The GPs interviewed believe that a range of outside pressures have influenced their prescribing, including the pastoral role in addition to the clinical role. It has been argued that GPs are now the ‘default sources of comfort for issues such as bereavement, social isolation, and loneliness’.23 Other researchers have suggested a range of contributing factors; for example, the prescribing of antidepressants for other problems such as anxiety24 or prescribing at higher doses for longer duration as recommended in guidelines.19 In this study, guidelines were not mentioned by GPs as having a major influence, although most described prescribing behaviour, which indicated adherence to guidelines on duration of treatment.
GPs in this study felt that there had been an increase in the presentation of depression due to the success of campaigns to increase recognition and reduce stigma relating to mental health problems. For example, ‘see me’, the government-funded Scottish anti-stigma initiative, has conducted high profile media campaigns since 2002, and in 2003 the initiative reached an estimated 89% of the population through television advertising.25 Although early evaluations of The Defeat Depression Campaign demonstrated conflicting results,26–28 the Editor of the British Journal of General Practice commented in 1999 that ‘what matters in the long term is how the messages of the campaign are taken up by individual practice teams and how quickly new research … is taken up in day-to-day practice’.29 We believe that there is evidence from the current study that The Defeat Depression Campaign (strengthened by subsequent guidelines) has influenced practice. This view reflects the ‘accumulation model of change’ where the repetition of messages, particularly in respected journals, results in long-term change.30
This study did not find clear differences in views between GPs working in urban and rural settings, or between high and low prescribing doctors. Other studies have not shared this finding.31,32 This may be because GPs attribute a large part of the increase in prescribing to the need to support patients in difficult life circumstances. While such difficulties may be more prevalent in deprived practices, they are present across a range of practice settings. GPs collectively described the newer SSRIs as safer drugs that provided a ‘coal face option’ in the absence of alternatives. They expressed their discomfort at prescribing for what they felt were a complex mix of material disadvantage, early adversity, relationship issues, and maladaptive coping strategies. A perceived ‘consumerism’ in society was felt to lead to patients seeking medical/pharmaceutical help for problems with more complex personal and social origins. This is concordant with others' findings on GPs' emotional reactions to their prescribing and the discomfort they often feel33 when their only recourse is to prescribe medication while recognising more complex circumstances.34 The emotional conflict for GPs is exacerbated by their desire to help people in distress and the inadequate range of options open to them.
While managing the reality of the individual patient consultation, GPs in this study were keenly aware of the wider, societal concern surrounding the increase in prescription of antidepressants. Charges of ambivalence in prescribing decisions were rejected and this is confirmed by recent research that shows that GPs do not prescribe antidepressants without a clinical basis.35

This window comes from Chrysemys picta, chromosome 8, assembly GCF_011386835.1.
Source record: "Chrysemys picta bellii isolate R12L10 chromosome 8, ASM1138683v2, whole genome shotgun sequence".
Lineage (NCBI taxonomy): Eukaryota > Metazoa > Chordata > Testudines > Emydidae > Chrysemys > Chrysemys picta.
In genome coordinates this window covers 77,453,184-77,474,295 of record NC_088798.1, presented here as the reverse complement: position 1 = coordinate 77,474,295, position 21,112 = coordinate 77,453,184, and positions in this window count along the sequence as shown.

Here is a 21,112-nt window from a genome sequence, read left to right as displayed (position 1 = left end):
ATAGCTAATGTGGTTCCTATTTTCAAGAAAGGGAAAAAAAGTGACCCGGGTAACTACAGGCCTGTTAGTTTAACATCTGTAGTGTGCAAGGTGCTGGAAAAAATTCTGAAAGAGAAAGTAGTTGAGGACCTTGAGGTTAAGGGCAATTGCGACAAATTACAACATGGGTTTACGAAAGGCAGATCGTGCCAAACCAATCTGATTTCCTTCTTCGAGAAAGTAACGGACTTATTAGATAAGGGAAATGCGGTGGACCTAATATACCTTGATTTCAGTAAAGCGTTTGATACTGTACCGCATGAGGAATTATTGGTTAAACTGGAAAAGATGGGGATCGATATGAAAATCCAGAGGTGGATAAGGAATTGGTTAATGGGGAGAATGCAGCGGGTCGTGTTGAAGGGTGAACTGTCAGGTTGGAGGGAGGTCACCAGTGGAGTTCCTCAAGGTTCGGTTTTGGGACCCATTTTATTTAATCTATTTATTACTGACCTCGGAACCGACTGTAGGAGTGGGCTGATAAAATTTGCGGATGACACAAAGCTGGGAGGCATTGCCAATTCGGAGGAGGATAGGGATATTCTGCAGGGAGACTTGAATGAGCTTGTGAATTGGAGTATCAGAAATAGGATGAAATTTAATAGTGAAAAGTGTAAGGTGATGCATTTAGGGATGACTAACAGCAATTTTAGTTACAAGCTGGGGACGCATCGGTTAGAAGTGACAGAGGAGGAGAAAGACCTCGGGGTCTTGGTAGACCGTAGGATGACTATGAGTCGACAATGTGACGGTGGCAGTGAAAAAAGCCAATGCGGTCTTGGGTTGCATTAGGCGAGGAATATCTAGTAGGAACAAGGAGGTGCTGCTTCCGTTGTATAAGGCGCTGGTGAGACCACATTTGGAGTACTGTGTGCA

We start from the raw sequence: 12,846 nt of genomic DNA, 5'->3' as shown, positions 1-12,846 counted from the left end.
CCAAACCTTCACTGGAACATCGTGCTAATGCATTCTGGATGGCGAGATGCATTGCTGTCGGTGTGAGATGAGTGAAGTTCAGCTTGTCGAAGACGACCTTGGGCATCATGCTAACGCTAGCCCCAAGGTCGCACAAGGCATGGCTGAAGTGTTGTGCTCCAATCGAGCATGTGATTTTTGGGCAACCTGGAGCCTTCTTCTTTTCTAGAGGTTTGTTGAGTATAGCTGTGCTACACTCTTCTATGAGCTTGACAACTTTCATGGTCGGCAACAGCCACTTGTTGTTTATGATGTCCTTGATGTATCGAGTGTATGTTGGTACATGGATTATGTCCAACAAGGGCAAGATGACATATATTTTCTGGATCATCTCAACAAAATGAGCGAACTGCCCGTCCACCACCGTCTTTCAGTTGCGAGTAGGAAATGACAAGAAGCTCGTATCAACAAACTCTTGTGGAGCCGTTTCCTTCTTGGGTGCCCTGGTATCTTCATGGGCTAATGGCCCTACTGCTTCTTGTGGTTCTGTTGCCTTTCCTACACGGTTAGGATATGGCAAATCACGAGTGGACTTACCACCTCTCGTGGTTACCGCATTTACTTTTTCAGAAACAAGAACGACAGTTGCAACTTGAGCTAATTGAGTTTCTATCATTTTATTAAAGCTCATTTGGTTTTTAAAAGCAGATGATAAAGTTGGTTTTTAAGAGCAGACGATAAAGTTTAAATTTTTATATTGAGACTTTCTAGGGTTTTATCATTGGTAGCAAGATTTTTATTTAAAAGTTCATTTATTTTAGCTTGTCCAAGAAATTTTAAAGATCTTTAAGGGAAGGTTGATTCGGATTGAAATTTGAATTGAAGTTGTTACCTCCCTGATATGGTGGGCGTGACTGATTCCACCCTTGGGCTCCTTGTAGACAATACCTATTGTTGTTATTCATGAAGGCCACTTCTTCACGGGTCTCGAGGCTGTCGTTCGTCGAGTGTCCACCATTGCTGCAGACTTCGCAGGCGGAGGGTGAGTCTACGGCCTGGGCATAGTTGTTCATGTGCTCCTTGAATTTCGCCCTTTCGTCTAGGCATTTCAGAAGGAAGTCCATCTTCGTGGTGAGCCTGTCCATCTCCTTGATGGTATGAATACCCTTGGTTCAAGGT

The Scottish government is concerned about the rate of increase in prescribing of antidepressants and has set a target to ‘reduce the annual rate of increase of defined daily dose per capita of antidepressants to zero by 2009/10 and put in place the required support framework to achieve 10% reduction in future years.’36 To achieve this, GPs require alternative management options for those patients whose ‘mild’ depression is not best managed with antidepressants. Use of severity when labelling depression can be unhelpful in primary care. The implication is that ‘mild’ depression poses less of a challenge to GPs, yet ‘mild’ often represents a complex picture of psychosocial difficulty and distress that fails to fit easily into ‘symptom counting’ definitions and is arguably harder to manage.
The process of change, in the context of GPs' antidepressant prescribing, will not happen overnight and will only occur with consistently reinforced evidence for change. The evidence base for ‘appropriate’ prescribing does not yet exist, but it is perhaps more important to pursue ‘appropriate’ management, which in many cases will include both antidepressants and ‘talking therapies’ for some, and self-help or alternative strategies for others. This may help to alleviate some of the concerns GPs expressed about their role, particularly in managing mild depression.
Health policy in Scotland is developing to support greater access to psychological therapies and improve access to better quality assessment for depression, as reflected in the current Integrated Care Pathway for Depression Guidelines.37 This policy direction is consistent with the problems identified by GPs in this study. Further work is required to investigate the potential for non-pharmacological approaches to support recovery from depression adequately. Given the scale of the problem, work will also be needed to review ‘service delivery systems’ with the capacity to cope with demand for help with depression in primary care.
This study was funded by the Chief Scientist Office of the Scottish Executive Health Department (reference number: CZH/4/198). This work is independent of the funder and does not necessarily represent its views
This study was approved by Southampton A Multi-Centre Research Ethics Committee (reference number: 04/Q1702/53)
All authors have stated that there are none.